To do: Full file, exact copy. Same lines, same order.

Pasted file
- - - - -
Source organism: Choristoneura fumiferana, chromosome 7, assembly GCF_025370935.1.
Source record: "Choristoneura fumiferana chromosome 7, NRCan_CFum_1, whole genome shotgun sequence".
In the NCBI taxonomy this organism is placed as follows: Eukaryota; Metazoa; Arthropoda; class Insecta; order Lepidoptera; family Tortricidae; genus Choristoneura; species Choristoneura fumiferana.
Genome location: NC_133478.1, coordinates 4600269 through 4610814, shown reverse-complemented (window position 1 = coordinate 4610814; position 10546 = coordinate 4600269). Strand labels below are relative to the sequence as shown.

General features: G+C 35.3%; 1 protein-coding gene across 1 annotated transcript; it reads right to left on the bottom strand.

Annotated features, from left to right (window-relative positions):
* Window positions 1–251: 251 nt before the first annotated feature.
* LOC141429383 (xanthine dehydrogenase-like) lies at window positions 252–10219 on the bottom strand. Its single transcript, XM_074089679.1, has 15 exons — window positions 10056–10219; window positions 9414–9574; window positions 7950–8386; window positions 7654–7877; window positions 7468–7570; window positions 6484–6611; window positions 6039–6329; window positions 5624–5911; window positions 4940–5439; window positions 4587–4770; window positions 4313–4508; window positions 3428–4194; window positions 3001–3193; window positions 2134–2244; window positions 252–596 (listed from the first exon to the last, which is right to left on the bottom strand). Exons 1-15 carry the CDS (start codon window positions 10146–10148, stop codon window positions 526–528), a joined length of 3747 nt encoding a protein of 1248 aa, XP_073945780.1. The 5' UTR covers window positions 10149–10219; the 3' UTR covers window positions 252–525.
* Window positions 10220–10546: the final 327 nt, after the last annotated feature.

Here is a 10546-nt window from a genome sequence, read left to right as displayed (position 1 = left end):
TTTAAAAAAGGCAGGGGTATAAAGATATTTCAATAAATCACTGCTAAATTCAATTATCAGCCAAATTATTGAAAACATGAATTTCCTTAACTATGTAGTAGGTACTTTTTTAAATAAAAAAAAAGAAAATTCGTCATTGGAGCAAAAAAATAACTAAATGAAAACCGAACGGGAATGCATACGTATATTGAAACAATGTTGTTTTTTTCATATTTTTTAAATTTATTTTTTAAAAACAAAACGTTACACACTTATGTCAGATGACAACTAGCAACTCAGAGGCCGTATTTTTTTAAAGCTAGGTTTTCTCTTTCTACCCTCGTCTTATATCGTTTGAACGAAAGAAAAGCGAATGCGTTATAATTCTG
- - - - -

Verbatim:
Source organism: Choristoneura fumiferana, chromosome 7, assembly GCF_025370935.1.
Source record: "Choristoneura fumiferana chromosome 7, NRCan_CFum_1, whole genome shotgun sequence".
In the NCBI taxonomy this organism is placed as follows: Eukaryota; Metazoa; Arthropoda; class Insecta; order Lepidoptera; family Tortricidae; genus Choristoneura; species Choristoneura fumiferana.
Genome location: NC_133478.1, coordinates 4600269 through 4610814, shown reverse-complemented (window position 1 = coordinate 4610814; position 10546 = coordinate 4600269). Strand labels below are relative to the sequence as shown.

General features: G+C 35.3%; 1 protein-coding gene across 1 annotated transcript; it reads right to left on the bottom strand.

Annotated features, from left to right (window-relative positions):
* Window positions 1–251: 251 nt before the first annotated feature.
* LOC141429383 (xanthine dehydrogenase-like) lies at window positions 252–10219 on the bottom strand. Its single transcript, XM_074089679.1, has 15 exons — window positions 10056–10219; window positions 9414–9574; window positions 7950–8386; window positions 7654–7877; window positions 7468–7570; window positions 6484–6611; window positions 6039–6329; window positions 5624–5911; window positions 4940–5439; window positions 4587–4770; window positions 4313–4508; window positions 3428–4194; window positions 3001–3193; window positions 2134–2244; window positions 252–596 (listed from the first exon to the last, which is right to left on the bottom strand). Exons 1-15 carry the CDS (start codon window positions 10146–10148, stop codon window positions 526–528), a joined length of 3747 nt encoding a protein of 1248 aa, XP_073945780.1. The 5' UTR covers window positions 10149–10219; the 3' UTR covers window positions 252–525.
* Window positions 10220–10546: the final 327 nt, after the last annotated feature.

Here is a 10546-nt window from a genome sequence, read left to right as displayed (position 1 = left end):
TTTAAAAAAGGCAGGGGTATAAAGATATTTCAATAAATCACTGCTAAATTCAATTATCAGCCAAATTATTGAAAACATGAATTTCCTTAACTATGTAGTAGGTACTTTTTTAAATAAAAAAAAAGAAAATTCGTCATTGGAGCAAAAAAATAACTAAATGAAAACCGAACGGGAATGCATACGTATATTGAAACAATGTTGTTTTTTTCATATTTTTTAAATTTATTTTTTAAAAACAAAACGTTACACACTTATGTCAGATGACAACTAGCAACTCAGAGGCCGTATTTTTTTAAAGCTAGGTTTTCTCTTTCTACCCTCGTCTTATATCGTTTGAACGAAAGAAAAGCGAATGCGTTATAATTCTG